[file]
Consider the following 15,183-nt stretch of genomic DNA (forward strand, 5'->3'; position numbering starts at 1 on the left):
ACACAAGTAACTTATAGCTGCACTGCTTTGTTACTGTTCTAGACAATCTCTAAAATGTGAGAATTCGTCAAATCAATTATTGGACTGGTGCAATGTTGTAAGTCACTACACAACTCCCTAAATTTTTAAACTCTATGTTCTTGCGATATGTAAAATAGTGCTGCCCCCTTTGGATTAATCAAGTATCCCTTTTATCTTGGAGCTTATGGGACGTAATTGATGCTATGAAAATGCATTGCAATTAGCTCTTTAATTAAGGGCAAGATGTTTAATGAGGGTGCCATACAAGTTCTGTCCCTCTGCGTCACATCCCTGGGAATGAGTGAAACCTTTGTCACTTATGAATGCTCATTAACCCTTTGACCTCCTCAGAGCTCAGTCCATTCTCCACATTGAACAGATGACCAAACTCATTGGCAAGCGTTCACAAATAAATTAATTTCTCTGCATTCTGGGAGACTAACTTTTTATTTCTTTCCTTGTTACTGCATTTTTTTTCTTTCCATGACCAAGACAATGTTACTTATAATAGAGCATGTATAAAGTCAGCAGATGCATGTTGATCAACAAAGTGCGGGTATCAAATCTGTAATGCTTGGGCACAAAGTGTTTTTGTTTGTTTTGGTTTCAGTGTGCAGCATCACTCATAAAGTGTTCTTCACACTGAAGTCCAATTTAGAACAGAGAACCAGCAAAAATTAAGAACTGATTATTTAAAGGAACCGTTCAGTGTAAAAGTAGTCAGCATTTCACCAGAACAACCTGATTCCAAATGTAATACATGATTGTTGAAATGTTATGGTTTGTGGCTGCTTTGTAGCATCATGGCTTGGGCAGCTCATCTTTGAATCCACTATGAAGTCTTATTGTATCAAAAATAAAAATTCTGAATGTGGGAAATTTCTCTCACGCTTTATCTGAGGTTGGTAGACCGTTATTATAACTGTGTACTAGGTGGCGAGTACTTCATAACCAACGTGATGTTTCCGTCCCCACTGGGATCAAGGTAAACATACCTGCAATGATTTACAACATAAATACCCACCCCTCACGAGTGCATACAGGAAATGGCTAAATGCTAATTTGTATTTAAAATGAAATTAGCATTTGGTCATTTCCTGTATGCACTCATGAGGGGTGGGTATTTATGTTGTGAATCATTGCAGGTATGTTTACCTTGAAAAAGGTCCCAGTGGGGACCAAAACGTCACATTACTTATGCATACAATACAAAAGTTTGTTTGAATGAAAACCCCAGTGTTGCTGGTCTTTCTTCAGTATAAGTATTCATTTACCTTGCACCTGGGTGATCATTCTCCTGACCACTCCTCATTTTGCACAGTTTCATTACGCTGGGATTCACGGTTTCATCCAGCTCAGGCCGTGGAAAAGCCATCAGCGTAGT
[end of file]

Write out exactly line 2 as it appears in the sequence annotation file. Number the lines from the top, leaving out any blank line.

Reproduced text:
ACACAAGTAACTTATAGCTGCACTGCTTTGTTACTGTTCTAGACAATCTCTAAAATGTGAGAATTCGTCAAATCAATTATTGGACTGGTGCAATGTTGTAAGTCACTACACAACTCCCTAAATTTTTAAACTCTATGTTCTTGCGATATGTAAAATAGTGCTGCCCCCTTTGGATTAATCAAGTATCCCTTTTATCTTGGAGCTTATGGGACGTAATTGATGCTATGAAAATGCATTGCAATTAGCTCTTTAATTAAGGGCAAGATGTTTAATGAGGGTGCCATACAAGTTCTGTCCCTCTGCGTCACATCCCTGGGAATGAGTGAAACCTTTGTCACTTATGAATGCTCATTAACCCTTTGACCTCCTCAGAGCTCAGTCCATTCTCCACATTGAACAGATGACCAAACTCATTGGCAAGCGTTCACAAATAAATTAATTTCTCTGCATTCTGGGAGACTAACTTTTTATTTCTTTCCTTGTTACTGCATTTTTTTTCTTTCCATGACCAAGACAATGTTACTTATAATAGAGCATGTATAAAGTCAGCAGATGCATGTTGATCAACAAAGTGCGGGTATCAAATCTGTAATGCTTGGGCACAAAGTGTTTTTGTTTGTTTTGGTTTCAGTGTGCAGCATCACTCATAAAGTGTTCTTCACACTGAAGTCCAATTTAGAACAGAGAACCAGCAAAAATTAAGAACTGATTATTTAAAGGAACCGTTCAGTGTAAAAGTAGTCAGCATTTCACCAGAACAACCTGATTCCAAATGTAATACATGATTGTTGAAATGTTATGGTTTGTGGCTGCTTTGTAGCATCATGGCTTGGGCAGCTCATCTTTGAATCCACTATGAAGTCTTATTGTATCAAAAATAAAAATTCTGAATGTGGGAAATTTCTCTCACGCTTTATCTGAGGTTGGTAGACCGTTATTATAACTGTGTACTAGGTGGCGAGTACTTCATAACCAACGTGATGTTTCCGTCCCCACTGGGATCAAGGTAAACATACCTGCAATGATTTACAACATAAATACCCACCCCTCACGAGTGCATACAGGAAATGGCTAAATGCTAATTTGTATTTAAAATGAAATTAGCATTTGGTCATTTCCTGTATGCACTCATGAGGGGTGGGTATTTATGTTGTGAATCATTGCAGGTATGTTTACCTTGAAAAAGGTCCCAGTGGGGACCAAAACGTCACATTACTTATGCATACAATACAAAAGTTTGTTTGAATGAAAACCCCAGTGTTGCTGGTCTTTCTTCAGTATAAGTATTCATTTACCTTGCACCTGGGTGATCATTCTCCTGACCACTCCTCATTTTGCACAGTTTCATTACGCTGGGATTCACGGTTTCATCCAGCTCAGGCCGTGGAAAAGCCATCAGCGTAGT